Families began to regroup.
Conrad's sister and brother-and-law took Sheldyn and planned to adopt her. Seeing the baby held by the red-haired woman so tenderly, Audrey knew that Sheldyn would have what she needed most: love. But it still gnawed at Audrey that the baby would never know her mother or father.
Others said goodbye to Haven.
Shortly after the confrontation on Tuwiuok Bluff, Duke set out on the Cape Rouge. Audrey wasn't sure whether Nathan was relieved to have the smuggler out of his hair—or disappointed. Duke promised he would be back, but he had been in one place for too long. When they said goodbye, Audrey thought she caught a glimpse of movement on the fishing boat, as though someone else was there. The knowing look Duke gave her all but confirmed it, but she let it go at that.
Nathan acclimated to life with feeling, though there was unquestionably an adjustment period. He realized certain things quickly. For one, breaking up a bar fight wasn't quite as easy to do when he could feel the brawlers land a few licks on him. For another, the mattress on his bed had to go. Audrey agreed with that, as the two settled into a routine of alternating nights, some at her place, some at his, and she could feel the springs of his mattress poking into her back.
They still worked on cases together from time to time, though these were far more run-of-the-mill than anything Troubles-related. His responsibilities as chief of police frequently had him on an entirely different schedule, from attending town meetings at night to figuring a post-Troubles budget for the police department in the wee hours of the morning. They grabbed lunch when they could or sometimes shared dinner in his office or hers. Though they tried to keep their relationship professional at the station, it was an open secret that the two were more than colleagues.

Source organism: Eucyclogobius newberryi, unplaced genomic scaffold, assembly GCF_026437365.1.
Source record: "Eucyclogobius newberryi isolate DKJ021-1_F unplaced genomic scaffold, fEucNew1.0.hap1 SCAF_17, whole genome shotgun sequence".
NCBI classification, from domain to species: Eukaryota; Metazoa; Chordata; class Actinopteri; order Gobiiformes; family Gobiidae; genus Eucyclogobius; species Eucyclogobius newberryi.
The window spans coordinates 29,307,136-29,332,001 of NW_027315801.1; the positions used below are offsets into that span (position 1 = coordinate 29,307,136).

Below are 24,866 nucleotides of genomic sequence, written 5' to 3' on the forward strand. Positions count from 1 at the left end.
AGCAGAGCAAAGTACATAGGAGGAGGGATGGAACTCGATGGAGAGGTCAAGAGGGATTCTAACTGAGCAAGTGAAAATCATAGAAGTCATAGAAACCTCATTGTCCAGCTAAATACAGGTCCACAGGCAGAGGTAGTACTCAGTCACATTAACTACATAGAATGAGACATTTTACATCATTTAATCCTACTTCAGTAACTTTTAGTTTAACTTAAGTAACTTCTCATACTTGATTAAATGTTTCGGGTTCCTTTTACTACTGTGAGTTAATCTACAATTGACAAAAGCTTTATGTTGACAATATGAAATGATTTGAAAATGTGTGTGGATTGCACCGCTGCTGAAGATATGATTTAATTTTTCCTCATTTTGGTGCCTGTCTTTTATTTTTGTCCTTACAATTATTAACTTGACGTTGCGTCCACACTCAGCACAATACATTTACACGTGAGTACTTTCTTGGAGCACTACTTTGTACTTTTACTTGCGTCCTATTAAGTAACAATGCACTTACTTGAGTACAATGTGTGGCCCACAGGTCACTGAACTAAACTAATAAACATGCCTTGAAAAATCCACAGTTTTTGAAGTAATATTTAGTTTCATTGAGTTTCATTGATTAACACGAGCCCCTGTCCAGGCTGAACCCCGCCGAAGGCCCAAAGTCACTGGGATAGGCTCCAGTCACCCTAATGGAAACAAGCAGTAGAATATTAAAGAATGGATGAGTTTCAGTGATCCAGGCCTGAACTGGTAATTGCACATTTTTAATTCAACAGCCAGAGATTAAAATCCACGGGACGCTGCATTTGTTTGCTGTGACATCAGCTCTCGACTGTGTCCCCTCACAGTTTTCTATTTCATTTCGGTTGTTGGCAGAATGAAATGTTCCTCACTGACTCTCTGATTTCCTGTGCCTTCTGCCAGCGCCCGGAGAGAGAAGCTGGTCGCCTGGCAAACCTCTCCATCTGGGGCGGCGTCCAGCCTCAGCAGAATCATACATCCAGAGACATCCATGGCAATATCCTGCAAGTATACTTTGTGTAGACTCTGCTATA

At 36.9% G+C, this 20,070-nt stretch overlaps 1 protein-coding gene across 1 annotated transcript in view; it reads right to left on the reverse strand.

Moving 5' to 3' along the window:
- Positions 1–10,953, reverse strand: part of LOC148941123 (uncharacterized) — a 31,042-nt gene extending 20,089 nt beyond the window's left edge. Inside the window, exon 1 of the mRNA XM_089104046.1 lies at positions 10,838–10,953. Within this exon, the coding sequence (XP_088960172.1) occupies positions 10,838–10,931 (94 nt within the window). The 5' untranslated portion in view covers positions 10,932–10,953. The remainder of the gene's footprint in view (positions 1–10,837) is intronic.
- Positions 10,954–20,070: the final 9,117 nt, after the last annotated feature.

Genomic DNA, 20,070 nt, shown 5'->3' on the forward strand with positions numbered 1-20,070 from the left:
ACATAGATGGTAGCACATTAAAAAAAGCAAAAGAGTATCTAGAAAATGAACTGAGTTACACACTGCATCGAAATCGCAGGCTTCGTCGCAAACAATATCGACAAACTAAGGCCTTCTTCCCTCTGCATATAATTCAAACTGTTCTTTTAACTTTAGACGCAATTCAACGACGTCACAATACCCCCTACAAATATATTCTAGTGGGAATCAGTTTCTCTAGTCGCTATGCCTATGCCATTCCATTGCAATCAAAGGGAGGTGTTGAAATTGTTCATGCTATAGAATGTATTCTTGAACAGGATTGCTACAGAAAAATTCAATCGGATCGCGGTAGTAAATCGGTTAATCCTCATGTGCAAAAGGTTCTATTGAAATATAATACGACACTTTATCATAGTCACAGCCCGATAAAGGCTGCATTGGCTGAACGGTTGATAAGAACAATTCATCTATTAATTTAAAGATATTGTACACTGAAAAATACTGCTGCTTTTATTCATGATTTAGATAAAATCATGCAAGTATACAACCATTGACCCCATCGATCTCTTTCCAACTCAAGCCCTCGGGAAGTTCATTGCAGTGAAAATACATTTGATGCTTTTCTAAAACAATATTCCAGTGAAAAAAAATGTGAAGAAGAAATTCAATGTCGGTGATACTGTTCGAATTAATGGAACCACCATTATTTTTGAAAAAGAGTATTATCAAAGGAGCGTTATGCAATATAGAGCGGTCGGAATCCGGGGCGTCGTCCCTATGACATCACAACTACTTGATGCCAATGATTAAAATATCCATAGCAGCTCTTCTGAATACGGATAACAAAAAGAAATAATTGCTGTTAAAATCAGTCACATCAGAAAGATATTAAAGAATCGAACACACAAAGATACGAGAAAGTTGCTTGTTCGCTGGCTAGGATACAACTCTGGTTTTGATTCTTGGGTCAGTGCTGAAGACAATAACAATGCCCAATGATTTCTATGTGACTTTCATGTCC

Both were also aware they were navigating deep waters.
Initially, there was an unspoken hesitancy between them. Were they brought together because of the intensity of their work and the Troubles? Could they sustain a relationship outside of the heightened drama?
And then there was the letter. Nathan had been so angry—so hurt—about the note she left him. That didn't dissipate immediately.
But at the end of the day, he wanted her by his side, and she wanted him by her side.
Physically, they were so attuned to one another that she literally craved him. She had wondered if regaining his sense of touch would lessen the impact of their touches, but he seemed equally effected by her.
"I can feel the whole world, but the only one I want to feel is you," he murmured to her one night in the darkness. Wordlessly, she pressed against him and the two moved in rhythm, slowly at first but later with increasing frenzy, until they were both left panting and sated.
This she would never grow tired of, the fit of their bodies, the fit of their hearts.
One night, he asked her to marry him, but she couldn't say yes. In the back of her mind, she worried. Were they truly free of the Troubles? Would she disappear again? She would stay with him for as long as she could. Forever, she hoped.
If we had a million nights, it wouldn't be enough.
Did the lack of a marriage license make her less committed to him? Though he took her refusal in stride—at least ostensibly—she wondered how he perceived it, especially after the letter. She had caught Nathan looking at it again one night. He had folded it and placed it in his wallet. How many times had he completed that ritual?
She wasn't Audrey Parker and didn't know who she was originally. They couldn't get married without her birth certificate, but she couldn't get a legitimate birth certificate. Yet she had to make him see that she would never willingly leave him again.
One night, she took Nathan's wallet, removed the letter from it, and burned the piece of paper in the fireplace. He watched. Saying nothing, she slipped into bed next to him.
"Why did you do that?"
"Why did you hold on to it?" she retorted softly. She traced the contours of his lips. "I do love you, Nathan," she whispered as she snuggled against him.
"When did you know?"
She smiled. "I think it was when you asked me out for lobster."
He grinned in return, a once-rare expression that, to her delight, was becoming more and more common. "I should've asked you out for lobster a long time ago."
"About that, there's really something we should check on."
"Do you think it's okay for pregnant women to eat lobster?"
His eyes widened. "Are you…?"
"Hungry for lobster?" she finished with a husky laugh. "Yes."
The End (Mostly)*
* Ha! I should probably explain this "mostly" bit. I have several snippets of Holly/Duke related scenes and Holly's life story, as well as Audrey's letter to Nathan that I wrote but seemed out of place in the story. Maybe they'll find their way out into the open as drabbles at some point?
Thanks again for reading!